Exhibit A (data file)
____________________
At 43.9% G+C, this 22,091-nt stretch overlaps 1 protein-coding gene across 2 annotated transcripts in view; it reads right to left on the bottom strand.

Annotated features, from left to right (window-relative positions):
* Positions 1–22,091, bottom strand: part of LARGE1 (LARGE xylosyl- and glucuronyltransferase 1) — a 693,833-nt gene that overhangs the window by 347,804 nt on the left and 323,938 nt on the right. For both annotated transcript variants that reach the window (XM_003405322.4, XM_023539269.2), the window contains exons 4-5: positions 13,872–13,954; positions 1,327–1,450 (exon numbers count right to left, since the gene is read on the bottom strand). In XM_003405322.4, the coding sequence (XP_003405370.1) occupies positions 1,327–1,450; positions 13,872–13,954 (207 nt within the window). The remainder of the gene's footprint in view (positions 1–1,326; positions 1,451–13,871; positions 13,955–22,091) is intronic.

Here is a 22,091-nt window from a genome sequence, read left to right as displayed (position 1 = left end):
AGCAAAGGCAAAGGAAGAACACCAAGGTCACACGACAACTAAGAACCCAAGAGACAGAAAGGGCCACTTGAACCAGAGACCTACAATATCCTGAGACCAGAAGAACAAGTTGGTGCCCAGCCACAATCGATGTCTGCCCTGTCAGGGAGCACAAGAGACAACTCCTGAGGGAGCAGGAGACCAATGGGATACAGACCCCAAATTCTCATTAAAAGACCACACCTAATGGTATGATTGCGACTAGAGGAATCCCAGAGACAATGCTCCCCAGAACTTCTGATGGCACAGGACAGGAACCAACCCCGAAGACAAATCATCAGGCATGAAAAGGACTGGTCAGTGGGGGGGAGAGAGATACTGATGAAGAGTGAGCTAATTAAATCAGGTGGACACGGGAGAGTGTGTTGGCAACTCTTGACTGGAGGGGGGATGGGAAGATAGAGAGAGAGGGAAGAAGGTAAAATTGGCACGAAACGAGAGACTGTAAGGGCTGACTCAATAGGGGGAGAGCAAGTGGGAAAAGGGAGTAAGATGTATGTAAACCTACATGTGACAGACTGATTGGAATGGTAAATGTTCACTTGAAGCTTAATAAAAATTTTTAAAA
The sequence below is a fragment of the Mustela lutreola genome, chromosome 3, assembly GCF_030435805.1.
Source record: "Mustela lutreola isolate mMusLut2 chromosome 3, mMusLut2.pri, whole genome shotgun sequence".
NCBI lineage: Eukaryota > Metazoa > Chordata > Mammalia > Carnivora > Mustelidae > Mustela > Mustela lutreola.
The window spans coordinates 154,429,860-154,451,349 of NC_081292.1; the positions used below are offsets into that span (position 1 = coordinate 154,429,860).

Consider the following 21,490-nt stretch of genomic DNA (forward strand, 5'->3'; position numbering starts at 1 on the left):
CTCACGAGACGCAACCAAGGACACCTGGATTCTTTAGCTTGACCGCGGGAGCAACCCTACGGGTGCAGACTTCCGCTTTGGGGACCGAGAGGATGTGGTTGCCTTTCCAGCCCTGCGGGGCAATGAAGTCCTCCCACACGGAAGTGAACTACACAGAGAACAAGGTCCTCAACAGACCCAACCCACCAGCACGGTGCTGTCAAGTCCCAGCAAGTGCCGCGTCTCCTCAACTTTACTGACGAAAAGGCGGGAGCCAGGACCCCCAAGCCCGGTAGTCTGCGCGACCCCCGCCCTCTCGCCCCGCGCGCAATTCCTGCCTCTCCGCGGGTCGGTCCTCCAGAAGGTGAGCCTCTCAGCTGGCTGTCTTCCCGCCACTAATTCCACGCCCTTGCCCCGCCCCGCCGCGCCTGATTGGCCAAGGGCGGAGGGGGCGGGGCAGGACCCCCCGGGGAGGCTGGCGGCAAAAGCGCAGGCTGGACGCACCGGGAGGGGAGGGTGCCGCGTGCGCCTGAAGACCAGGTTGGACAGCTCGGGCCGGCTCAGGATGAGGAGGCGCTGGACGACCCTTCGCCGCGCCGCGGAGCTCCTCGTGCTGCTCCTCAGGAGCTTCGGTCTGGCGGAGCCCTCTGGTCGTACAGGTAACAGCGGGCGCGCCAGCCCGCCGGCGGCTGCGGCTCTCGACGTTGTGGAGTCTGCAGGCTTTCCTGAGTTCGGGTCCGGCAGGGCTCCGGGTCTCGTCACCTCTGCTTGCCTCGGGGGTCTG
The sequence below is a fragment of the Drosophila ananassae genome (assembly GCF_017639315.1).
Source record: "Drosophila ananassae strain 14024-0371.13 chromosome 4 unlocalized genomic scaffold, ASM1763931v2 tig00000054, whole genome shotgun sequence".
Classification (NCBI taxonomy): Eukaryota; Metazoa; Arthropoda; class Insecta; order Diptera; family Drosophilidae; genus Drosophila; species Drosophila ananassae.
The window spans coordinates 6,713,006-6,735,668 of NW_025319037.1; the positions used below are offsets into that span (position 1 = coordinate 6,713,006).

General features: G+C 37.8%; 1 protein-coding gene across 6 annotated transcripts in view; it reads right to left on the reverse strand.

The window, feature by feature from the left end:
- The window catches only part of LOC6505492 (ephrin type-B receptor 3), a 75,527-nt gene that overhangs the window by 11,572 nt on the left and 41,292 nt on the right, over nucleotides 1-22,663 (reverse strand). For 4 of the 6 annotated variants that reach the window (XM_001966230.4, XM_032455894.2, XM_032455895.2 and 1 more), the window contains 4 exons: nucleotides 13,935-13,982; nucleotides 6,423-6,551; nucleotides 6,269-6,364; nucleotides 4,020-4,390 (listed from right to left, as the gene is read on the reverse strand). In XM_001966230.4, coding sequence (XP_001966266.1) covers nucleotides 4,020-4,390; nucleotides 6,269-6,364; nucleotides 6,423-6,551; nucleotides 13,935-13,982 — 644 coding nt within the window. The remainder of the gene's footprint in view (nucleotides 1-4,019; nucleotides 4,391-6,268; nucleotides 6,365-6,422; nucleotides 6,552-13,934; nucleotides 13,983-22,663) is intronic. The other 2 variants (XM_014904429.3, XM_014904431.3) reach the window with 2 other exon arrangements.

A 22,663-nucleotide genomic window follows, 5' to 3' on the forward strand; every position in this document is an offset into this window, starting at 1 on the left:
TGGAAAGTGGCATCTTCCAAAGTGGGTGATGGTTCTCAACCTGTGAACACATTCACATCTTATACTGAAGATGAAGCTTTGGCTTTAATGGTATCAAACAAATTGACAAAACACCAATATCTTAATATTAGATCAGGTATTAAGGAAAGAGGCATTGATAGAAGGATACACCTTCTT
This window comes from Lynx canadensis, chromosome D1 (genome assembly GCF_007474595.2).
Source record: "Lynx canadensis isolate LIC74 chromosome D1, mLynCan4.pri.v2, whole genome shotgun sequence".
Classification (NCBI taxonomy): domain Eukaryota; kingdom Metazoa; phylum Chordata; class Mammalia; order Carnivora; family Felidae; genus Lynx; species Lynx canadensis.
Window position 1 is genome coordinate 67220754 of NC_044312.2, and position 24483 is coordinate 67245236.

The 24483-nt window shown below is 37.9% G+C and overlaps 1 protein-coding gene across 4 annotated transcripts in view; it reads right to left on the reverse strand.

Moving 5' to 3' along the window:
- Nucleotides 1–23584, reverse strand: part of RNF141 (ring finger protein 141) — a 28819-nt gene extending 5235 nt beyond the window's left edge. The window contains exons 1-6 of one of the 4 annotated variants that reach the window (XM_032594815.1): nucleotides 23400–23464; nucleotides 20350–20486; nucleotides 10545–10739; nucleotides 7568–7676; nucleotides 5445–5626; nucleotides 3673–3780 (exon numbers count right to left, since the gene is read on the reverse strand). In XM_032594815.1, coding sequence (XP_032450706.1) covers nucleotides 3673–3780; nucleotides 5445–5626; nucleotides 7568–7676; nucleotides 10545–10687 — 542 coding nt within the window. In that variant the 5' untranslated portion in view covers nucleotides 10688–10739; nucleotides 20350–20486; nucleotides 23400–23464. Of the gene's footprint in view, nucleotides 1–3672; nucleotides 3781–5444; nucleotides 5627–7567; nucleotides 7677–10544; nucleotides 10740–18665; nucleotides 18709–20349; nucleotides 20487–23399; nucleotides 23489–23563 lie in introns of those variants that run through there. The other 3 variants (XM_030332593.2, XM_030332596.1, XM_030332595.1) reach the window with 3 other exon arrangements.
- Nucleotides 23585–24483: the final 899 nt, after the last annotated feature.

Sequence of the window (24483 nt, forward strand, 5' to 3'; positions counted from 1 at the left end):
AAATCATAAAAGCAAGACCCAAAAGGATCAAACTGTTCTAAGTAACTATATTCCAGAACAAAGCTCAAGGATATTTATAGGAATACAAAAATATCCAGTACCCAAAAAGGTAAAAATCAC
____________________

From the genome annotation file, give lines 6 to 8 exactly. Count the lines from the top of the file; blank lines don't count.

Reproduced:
The sequence below is a fragment of the Mustela lutreola genome, chromosome 3, assembly GCF_030435805.1.
Source record: "Mustela lutreola isolate mMusLut2 chromosome 3, mMusLut2.pri, whole genome shotgun sequence".
NCBI lineage: Eukaryota > Metazoa > Chordata > Mammalia > Carnivora > Mustelidae > Mustela > Mustela lutreola.